Morpheus on… Les Paul

Les (pron. “less”, not “lez” – his first name was Lester, not Leslie) Paul may not have invented Rock ‘N’ Roll, but he pretty much created everything that makes it possible.

In the Thirties, when electric guitars first arrived, he immersed himself in the technology – and spent the rest of his life developing it.

In 1952 (as it happens, the year of this writer’s birth) he managed to convince Gibson Guitars to start producing SOLID bodied guitars (he’d been playing his “log” long before) which, devoid of the extraneous vibrations produced by the soundbox on the conventional guitar, would give a purer sound. Enter the legendary and beloved “Les Paul Gibson”.

And during the late Forties and right through the Fifties, he developed multi-track recording – without which modern recording studios would not exist.

Initially, he used acetates, but as soon as open-reel tape machines arrived, he began adding extra heads – to develop reverb (without which, Elvis would have sounded “thin”) – and ganged eight machines together to produce records where he and his then-wife Mary Ford (she divorced him in the early Sixties – she had had enough of his itinerant life-style) would overdub.

This meant Les could play lead, rhythm and bass guitars “simultaneously”, while Mary could do the same, singing melody, counter-melody and descant.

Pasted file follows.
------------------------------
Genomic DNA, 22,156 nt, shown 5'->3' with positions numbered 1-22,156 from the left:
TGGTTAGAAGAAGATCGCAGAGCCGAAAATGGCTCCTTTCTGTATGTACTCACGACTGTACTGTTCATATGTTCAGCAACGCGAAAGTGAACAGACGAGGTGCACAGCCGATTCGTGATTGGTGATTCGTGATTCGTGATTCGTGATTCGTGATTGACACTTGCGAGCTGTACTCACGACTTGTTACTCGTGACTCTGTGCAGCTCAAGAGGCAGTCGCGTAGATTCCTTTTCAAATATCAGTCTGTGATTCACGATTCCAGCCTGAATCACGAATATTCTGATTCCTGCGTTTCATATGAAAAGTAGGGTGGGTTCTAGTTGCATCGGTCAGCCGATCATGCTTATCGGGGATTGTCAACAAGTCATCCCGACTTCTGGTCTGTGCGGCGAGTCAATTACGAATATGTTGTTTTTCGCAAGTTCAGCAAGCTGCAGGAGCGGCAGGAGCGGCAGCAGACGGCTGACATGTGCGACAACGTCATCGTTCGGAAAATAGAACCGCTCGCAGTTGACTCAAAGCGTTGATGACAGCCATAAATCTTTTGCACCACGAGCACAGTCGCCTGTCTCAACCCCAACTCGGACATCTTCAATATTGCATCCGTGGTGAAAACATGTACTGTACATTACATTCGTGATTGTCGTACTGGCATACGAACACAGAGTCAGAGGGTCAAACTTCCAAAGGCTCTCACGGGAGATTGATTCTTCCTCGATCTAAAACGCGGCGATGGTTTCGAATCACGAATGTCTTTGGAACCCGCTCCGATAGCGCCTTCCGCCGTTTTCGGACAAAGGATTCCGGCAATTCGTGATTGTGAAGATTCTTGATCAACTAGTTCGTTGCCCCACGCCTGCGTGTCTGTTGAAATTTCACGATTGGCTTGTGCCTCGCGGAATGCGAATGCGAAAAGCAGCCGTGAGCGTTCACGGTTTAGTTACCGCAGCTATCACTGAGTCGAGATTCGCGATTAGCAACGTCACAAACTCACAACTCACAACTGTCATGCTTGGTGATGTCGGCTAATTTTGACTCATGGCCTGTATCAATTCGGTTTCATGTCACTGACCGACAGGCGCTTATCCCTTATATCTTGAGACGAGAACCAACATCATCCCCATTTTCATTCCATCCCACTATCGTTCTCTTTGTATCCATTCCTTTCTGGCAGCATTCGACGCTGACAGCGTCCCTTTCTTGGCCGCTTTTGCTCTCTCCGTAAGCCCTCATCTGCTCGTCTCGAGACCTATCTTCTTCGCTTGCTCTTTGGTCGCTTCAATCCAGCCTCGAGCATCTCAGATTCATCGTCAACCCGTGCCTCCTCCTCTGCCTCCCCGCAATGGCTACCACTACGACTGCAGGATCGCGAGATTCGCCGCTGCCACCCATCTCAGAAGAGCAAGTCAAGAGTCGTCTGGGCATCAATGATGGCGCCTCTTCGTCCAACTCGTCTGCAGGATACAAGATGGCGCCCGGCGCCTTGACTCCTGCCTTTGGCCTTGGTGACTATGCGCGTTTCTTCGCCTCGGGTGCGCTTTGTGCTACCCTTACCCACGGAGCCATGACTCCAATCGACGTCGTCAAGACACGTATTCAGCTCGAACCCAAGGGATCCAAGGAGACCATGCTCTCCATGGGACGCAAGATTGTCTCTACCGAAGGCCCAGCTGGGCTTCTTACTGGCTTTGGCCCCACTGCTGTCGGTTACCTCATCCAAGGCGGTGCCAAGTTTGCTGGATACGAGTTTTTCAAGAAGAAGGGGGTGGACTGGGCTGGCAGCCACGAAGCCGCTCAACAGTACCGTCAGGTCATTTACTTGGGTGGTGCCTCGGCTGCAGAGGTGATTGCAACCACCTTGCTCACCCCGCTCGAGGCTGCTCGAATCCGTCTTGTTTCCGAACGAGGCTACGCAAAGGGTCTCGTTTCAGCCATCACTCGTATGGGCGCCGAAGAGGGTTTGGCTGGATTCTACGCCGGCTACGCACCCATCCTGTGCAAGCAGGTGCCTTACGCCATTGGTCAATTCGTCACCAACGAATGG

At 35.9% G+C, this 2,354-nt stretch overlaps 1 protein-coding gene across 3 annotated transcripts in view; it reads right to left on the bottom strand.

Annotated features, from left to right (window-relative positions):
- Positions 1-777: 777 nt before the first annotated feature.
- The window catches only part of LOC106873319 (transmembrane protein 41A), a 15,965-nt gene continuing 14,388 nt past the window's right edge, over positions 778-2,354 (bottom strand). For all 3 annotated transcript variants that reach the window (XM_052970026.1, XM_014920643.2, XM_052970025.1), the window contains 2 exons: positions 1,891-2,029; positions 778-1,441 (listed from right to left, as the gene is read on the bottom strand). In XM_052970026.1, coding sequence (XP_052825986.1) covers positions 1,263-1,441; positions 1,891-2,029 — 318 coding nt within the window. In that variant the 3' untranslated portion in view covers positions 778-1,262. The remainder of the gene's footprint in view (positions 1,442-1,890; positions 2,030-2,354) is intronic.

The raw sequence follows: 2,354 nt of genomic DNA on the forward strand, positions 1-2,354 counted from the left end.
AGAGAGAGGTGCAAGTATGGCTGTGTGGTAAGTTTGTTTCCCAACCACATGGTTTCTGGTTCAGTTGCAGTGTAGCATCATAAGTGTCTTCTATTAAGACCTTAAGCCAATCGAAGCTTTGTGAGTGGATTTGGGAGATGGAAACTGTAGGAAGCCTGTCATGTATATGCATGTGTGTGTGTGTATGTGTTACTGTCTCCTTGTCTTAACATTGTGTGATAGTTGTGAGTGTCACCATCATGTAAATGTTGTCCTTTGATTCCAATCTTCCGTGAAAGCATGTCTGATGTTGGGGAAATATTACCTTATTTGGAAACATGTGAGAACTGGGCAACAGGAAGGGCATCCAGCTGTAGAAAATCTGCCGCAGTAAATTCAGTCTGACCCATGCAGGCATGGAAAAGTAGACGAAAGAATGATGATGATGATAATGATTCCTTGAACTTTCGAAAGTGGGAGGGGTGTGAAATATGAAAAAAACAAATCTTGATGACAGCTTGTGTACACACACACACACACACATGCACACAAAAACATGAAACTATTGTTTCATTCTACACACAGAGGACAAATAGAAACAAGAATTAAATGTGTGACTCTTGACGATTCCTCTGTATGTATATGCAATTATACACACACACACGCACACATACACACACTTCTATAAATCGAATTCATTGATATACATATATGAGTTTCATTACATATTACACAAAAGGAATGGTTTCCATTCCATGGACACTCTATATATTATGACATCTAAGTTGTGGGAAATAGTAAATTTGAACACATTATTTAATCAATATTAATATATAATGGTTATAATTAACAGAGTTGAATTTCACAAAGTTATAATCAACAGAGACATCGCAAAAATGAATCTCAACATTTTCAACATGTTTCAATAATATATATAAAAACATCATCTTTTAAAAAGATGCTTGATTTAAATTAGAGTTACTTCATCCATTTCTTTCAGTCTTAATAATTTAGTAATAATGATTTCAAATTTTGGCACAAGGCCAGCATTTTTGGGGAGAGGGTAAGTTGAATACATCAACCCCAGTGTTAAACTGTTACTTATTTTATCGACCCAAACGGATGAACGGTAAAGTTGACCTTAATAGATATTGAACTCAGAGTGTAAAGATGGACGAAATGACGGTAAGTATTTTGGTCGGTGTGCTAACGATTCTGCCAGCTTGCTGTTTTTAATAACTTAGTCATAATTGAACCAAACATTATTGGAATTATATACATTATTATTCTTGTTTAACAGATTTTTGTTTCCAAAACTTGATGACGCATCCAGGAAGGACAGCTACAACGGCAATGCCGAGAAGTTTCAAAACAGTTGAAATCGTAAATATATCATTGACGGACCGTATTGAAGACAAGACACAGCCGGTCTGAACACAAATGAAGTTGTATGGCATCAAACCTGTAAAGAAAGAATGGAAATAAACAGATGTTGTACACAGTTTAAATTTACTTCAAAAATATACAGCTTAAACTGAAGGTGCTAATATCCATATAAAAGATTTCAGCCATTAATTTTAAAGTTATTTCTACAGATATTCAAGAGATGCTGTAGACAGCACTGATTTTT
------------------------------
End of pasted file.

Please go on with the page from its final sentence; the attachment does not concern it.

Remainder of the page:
They had TV and radio shows, Les composed and they had a string of hits right through the Fifties. If you can find them, check out “Mockingbird Hill”, “San Antonio Rose” and “Tiger Rag”. Fantastic.

In the Sixties, he went back to inventing, but in the Eighties, he was re-discovered and went on the college circuit – blowing away a whole new generation who could not believe the genius of this diminutive old geezer.

You can SEE the great man here…

He passed away yesterday, aged 94.

R.I.P., Les.


2 responses to this post.

  1. Posted by Anonymous on April 4, 2013 at 7:21 pm

    I work for the Waukesha County Museum and want to show the Les Paul Live in the seventies at the museum in his hometown. How do I get permission to share this awesome performance? thanks

  2. Posted by Vincent on April 5, 2013 at 1:30 pm

    I’m afraid I plain don’t know. I cut the performances from a documentary on the man – made while he was still with us – and pieced them together. They peppered the one-hour programme. The original recording of the concert is what you need. It MAY be available – but I have no idea where. I can only suggest you check out Ebay, Amazon and the websites on him – or Google “seventies Les Paul college concert performance” and see what comes up…

    Good luck.

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